This year RSI will continue to work toward the following reform principles:
- All workers deserve safe and secure retirements.
- Retirement plans should place employees on a path to a secure retirement, regardless of tenure.
- Retirement benefits should be fair, sustainable and predictable.
- State and local governments should fully fund employee benefits, as they are earned, and incentives to underfund commitments should be eliminated.
- Unfunded liabilities should be paid down over a reasonable time period.
- Decision making and management of retirement plans should be open, transparent and non-political.
- Solutions should be designed around the specific problems and financial resources of each jurisdiction and there is no single solution that will work everywhere.
To learn more about RSI’s goals and pension reform, click here.
From all of us at RSI, good luck with your New Year’s resolutions!
Posted by Rachael Heisler on December 19, 2016 at 3:45 PM
"About a third of Americans nearing retirement age, those between 55 and 64, have no retirement savings," says the LA Times. Through a series of articles looking at the pension crisis affecting the nation, and in particular California, the paper examines how much public pensions are truly costing governments and taxpayers and asks the $5 trillion dollar question: should taxpayers have to chip in more to cover those retirement promises when they themselves lack retirement savings.
Read more of the series here and find out how your retirement compares to California's retired public employees' pensions, the largest pension fund in the nation, with this LA Times calculator.
Posted by Rachael Heisler on December 12, 2016 at 9:52 AM
RSI Board Member Dan Liljenquist was recently interviewed by Real Clear Radio about pension reform efforts happening around the country and how he got involved in the issue. Liljenquist shares how he successfully spearheaded pension reform in Utah, which earned Governing magazine’s 2011 Public Official of the Year award, and suggests how chronically underfunded pension programs in states nationwide can avoid the risk of structural bankruptcy such as Puerto Rico suffered this year.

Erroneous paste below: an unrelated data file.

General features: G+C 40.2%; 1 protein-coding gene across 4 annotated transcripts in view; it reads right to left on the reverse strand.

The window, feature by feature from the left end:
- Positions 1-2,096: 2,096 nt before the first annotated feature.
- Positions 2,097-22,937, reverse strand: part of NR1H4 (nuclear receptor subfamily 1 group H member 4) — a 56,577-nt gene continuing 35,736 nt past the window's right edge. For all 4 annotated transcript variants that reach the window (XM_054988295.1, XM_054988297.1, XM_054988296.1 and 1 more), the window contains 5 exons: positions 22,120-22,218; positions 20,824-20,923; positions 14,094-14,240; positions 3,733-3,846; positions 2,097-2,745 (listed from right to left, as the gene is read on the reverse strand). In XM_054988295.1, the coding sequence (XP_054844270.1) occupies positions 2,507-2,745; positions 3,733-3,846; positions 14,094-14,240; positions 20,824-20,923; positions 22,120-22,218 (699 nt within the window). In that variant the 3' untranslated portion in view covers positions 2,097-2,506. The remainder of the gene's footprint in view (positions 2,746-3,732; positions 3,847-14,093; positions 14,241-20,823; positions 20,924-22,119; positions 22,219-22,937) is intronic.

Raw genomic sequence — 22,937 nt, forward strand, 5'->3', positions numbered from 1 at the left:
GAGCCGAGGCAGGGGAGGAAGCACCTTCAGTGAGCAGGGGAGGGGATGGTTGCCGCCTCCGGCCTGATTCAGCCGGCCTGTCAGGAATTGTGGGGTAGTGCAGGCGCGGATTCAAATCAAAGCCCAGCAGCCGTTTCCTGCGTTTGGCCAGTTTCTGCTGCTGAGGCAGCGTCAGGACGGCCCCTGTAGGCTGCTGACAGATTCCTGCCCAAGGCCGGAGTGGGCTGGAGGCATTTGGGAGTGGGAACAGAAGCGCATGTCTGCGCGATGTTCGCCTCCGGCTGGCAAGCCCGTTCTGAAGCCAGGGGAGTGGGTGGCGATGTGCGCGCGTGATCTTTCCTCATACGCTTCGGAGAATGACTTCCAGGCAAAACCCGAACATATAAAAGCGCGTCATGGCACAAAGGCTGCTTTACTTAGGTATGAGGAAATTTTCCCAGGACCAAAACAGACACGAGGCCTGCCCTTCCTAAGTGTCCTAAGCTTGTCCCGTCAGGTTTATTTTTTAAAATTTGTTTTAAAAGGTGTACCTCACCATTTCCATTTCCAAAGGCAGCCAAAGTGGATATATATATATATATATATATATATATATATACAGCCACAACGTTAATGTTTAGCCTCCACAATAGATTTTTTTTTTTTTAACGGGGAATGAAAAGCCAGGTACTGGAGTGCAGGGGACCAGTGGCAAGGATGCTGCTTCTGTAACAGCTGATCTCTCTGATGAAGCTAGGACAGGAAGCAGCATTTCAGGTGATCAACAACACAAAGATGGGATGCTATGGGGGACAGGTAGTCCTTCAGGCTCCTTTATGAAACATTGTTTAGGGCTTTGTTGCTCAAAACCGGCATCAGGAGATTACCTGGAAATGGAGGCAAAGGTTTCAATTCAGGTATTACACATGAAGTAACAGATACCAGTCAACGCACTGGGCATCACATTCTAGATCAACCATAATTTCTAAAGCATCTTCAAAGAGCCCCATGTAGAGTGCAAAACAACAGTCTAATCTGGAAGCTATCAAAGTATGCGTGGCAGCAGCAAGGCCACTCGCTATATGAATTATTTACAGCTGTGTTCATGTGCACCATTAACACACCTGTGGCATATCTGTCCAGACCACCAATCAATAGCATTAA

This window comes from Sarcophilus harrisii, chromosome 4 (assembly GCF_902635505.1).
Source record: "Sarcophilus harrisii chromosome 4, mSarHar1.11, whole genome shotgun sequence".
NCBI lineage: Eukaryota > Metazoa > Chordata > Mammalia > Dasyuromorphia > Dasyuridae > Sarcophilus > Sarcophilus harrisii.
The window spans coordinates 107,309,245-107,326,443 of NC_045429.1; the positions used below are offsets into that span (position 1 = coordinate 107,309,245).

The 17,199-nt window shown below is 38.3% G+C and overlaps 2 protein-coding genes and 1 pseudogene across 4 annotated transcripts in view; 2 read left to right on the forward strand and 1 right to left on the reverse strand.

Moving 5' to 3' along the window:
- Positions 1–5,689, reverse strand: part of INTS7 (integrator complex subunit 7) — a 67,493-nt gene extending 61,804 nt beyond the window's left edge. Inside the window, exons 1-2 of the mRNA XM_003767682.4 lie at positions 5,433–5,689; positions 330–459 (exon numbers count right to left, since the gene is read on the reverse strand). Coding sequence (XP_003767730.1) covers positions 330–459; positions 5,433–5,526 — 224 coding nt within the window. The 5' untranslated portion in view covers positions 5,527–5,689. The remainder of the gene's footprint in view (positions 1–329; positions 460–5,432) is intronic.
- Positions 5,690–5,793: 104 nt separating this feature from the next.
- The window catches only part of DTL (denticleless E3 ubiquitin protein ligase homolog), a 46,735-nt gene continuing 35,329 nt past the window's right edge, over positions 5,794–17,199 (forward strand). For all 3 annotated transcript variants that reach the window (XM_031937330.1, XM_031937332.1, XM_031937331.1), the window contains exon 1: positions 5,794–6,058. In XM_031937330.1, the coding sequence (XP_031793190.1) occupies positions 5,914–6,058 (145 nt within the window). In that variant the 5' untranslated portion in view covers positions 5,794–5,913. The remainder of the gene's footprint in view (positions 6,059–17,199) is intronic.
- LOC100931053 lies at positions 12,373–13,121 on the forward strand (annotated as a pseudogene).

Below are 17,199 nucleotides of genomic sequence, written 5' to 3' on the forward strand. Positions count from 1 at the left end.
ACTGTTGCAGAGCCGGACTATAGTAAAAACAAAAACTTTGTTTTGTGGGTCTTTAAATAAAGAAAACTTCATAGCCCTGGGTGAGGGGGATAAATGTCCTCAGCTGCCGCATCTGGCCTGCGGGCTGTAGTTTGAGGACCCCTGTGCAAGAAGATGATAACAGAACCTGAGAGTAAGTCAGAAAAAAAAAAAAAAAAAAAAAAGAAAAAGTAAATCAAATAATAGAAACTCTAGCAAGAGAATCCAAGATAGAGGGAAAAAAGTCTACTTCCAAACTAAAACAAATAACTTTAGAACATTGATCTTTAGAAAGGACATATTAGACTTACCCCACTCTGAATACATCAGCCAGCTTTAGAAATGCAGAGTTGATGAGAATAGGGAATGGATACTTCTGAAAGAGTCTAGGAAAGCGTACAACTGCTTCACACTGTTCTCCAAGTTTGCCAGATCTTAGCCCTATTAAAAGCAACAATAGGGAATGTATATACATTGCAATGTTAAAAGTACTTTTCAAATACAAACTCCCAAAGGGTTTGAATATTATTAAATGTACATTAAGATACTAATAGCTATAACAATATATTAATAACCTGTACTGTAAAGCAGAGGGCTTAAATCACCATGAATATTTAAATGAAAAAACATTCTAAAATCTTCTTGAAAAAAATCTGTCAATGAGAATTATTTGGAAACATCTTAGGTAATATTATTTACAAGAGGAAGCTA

Listen now by clicking here.
Posted by Rachael Heisler on November 30, 2016 at 10:47 AM
U.S. market pension debt has grown to $5.599 trillion, according to new numbers just released by US.PensionTracker.org, representing a substantial jump from $4,8333 in 2014. According to Stanford Institute for Economic Policy Research Professor Joe Nation, who directs the research site, market assets explain part of these poor outcomes, with market value adjustment essentially flat from $3.418 trillion in 2014 to $3.412 trillion in 2015.
To better understand such a massive number, Nation has broken the debt down per U.S. household, which is a sizable $47,388, up from $41,219 in 2014. The state with the largest household pension debt remains Alaska at $110,538; California is now second on that list at $92,748.
Not familiar with US.PensionTracker.org? The site allows visitors to probe by state, market and actuarial pension debt per household and capita, as well as general fund expenditures, total expenditures and total general fund revenues per year dating back to 2008.